Petitioner then filed what he termed a "Motion to Hear," which upon reading appears to be either a reply to the answer of respondent or a supplement to his original petition for the writ. It adds nothing to the record not covered by his original papers filed in this matter. The questions involved are that (1) the warden of the state penitentiary could not take away all of petitioner's good time when he was returned to the penitentiary after his escape from prison; and (2) petitioner has not been given proper credit for his good behavior time while serving his sentence.

G.S. 1949, 76-2421 in substance provides that the warden shall cause a record to be kept of each convict's infractions of rules, which record is to be submitted monthly to the penal board. If no infraction is shown, such convict shall be entitled to a deduction of three days per month during the first year, or fraction thereof, for each month; to a deduction of six days per month during the second year; and after two years to a deduction of eight days per month until expiration of his sentence. If the convict is entitled to deductions and later violates the rules, then the board has the power to *152 deprive him of such deductions. The board shall direct the convict to be discharged when he has served out his sentence less deductions.

An additional statute, G.S. 1949, 76-2451, provides that the penal board may grant additional good time for meritorious services, working at hazardous tasks, working extra time or giving valuable information to prison officials. This additional good time shall not reduce minimum or maximum sentences to less than two thirds of the time fixed by statute, or the sentence of the court, and shall be in addition to other good time allowances.

At the outset it should be noted that petitioner did not inform this court of all the facts and circumstances surrounding his violations of various laws and the numbers thereof, and that respondent has filled in these omissions. We realize that petitioner is not an attorney, and we will give him any and all benefits to which he is entitled regardless of whether he or respondent supplied us with the necessary information.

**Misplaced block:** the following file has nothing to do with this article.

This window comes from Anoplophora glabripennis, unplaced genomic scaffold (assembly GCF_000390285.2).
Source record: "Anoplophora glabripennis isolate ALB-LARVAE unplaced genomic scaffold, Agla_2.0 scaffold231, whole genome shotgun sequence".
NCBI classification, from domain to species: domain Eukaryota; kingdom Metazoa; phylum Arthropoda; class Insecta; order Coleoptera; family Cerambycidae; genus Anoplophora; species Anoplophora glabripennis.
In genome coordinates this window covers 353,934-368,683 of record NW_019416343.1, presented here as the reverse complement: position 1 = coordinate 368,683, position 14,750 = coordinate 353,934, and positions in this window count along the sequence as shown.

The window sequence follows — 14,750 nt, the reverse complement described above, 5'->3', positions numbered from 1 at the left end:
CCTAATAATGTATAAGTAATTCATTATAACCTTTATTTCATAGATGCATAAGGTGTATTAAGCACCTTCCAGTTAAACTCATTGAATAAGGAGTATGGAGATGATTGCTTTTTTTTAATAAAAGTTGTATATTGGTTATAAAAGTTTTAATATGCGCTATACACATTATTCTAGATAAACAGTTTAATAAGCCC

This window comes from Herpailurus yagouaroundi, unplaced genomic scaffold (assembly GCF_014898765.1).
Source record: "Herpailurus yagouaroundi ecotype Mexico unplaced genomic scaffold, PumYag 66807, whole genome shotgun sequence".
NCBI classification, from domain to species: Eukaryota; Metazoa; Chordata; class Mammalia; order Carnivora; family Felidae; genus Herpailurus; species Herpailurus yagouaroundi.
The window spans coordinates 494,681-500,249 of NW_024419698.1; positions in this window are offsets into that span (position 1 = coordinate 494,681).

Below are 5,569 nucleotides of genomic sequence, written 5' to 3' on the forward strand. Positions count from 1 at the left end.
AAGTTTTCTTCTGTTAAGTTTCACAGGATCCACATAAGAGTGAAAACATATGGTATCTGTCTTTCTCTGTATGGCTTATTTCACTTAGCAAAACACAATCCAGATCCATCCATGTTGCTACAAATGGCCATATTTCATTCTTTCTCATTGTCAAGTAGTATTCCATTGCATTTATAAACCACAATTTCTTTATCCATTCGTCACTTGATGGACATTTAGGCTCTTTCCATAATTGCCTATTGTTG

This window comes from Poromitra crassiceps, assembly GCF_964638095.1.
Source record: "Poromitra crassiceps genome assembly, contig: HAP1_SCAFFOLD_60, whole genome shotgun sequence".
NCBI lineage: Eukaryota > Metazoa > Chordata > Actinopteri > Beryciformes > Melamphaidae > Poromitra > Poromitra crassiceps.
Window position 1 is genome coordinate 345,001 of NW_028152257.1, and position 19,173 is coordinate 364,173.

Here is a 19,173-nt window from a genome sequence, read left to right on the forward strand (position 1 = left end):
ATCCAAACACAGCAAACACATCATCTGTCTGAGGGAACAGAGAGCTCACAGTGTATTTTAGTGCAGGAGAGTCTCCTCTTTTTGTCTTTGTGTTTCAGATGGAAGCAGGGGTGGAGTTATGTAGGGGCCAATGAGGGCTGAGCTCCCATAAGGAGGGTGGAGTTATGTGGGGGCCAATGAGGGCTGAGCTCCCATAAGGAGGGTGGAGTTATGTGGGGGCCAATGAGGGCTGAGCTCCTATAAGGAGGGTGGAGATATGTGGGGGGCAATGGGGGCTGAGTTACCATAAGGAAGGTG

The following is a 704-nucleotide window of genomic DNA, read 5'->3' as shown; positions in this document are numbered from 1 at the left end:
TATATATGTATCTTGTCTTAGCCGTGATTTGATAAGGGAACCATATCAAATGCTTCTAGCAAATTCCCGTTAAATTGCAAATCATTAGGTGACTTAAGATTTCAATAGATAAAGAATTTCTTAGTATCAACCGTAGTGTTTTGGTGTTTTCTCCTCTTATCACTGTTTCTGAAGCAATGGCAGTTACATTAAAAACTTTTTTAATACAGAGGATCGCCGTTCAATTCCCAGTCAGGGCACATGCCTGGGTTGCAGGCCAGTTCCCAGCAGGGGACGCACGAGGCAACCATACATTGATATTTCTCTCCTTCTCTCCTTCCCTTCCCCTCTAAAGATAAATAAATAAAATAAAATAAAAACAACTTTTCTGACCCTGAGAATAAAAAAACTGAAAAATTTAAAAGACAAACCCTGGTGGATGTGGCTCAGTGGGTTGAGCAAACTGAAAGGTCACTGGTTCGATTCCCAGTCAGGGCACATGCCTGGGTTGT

The statutes governing good time as earned by a convict in the state penitentiary are definite and clear. Computation of time thereunder was well explained in the case of In re Kness, 58 Kan. 705, 50 Pac. 939, and the rule there stated was:

"The good time earned by convicts ... is computed for and at the end of each calendar month; and when the time of actual service together with the good time earned equals the time of sentence, the convict is entitled to a discharge." (Syl.)

Petitioner complains that he was deprived of good time in violation of statutes, but we cannot find any support for such a contention either under the constitution or the statutes. The penal board has the power to examine and inquire into all matters connected with the government, discipline and police of the penitentiary, and the punishment of the prisoners confined therein. (G.S. 1949, 76-2404.) The warden has power to make and issue such general and special orders and rules not inconsistent with law and the rules of the penal board as he may deem necessary for the government of and the enforcement of discipline in the penitentiary. (G.S. 1949, 76-2410.)

The manner in which petitioner's time has been computed is well set out in the statement of time already quoted herein. This record is attacked by petitioner on what amounts to merely his own conclusions. This court has many times said that such an attack *153 is not sufficient to entitle a convict to a writ of habeas corpus, which would result in his release from the penitentiary. A petitioner's unsupported and uncorroborated statements are not sufficient to satisfy the burden of proof which is that the prisoner must establish by legal grounds that he is entitled to the writ. This rule has been repeated often in our reports. A few of the many cases are Pyle v. Hudspeth, 166 Kan. 62, 199 P.2d 469; White v. Hudspeth, 166 Kan. 63, 199 P.2d 518; Weaver v. Hudspeth, 166 Kan. 66, 199 P.2d 472; Miller v. Hudspeth, 166 Kan. 68, 199 P.2d 170; Skelton v. Hudspeth, 166 Kan. 70, 199 P.2d 470; Rice v. Hudspeth, 166 Kan. 662, 203 P.2d 169; Slater v. Hudspeth, 167 Kan. 111, 204 P.2d 698; Hayes v. Hudspeth, 169 Kan. 248, 217 P.2d 904; Engling v. Edmondson, 175 Kan. 883, 267 P.2d 487.

In addition to this, the record shows that petitioner has another sentence to serve for the commission of the crime of larceny of an automobile, which sentence must be served after he has completed his sentence for forgery. This circumstance would preclude his being entitled to a writ of habeas corpus at this time. This is a familiar rule of law and is stated in Craven v. Hudspeth, 172 Kan. 731, 242 P.2d 823; Current v. Hudspeth, 173 Kan. 694, 250 P.2d 798.

Petitioner has failed to justify the issuance of a writ of habeas corpus and the writ, therefore, is denied.